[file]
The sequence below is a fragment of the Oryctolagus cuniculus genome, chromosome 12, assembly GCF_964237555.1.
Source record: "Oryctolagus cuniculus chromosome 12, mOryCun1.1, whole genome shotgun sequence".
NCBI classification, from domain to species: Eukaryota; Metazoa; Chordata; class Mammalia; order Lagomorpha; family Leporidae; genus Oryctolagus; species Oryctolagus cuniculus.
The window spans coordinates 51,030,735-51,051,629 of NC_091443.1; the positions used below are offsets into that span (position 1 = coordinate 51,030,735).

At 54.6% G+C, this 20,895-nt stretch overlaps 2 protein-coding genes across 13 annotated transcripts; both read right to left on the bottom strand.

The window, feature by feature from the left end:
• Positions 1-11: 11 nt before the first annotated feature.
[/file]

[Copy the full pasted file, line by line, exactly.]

The sequence below is a fragment of the Oryctolagus cuniculus genome, chromosome 12, assembly GCF_964237555.1.
Source record: "Oryctolagus cuniculus chromosome 12, mOryCun1.1, whole genome shotgun sequence".
NCBI classification, from domain to species: Eukaryota; Metazoa; Chordata; class Mammalia; order Lagomorpha; family Leporidae; genus Oryctolagus; species Oryctolagus cuniculus.
The window spans coordinates 51,030,735-51,051,629 of NC_091443.1; the positions used below are offsets into that span (position 1 = coordinate 51,030,735).

At 54.6% G+C, this 20,895-nt stretch overlaps 2 protein-coding genes across 13 annotated transcripts; both read right to left on the bottom strand.

The window, feature by feature from the left end:
• Positions 1-11: 11 nt before the first annotated feature.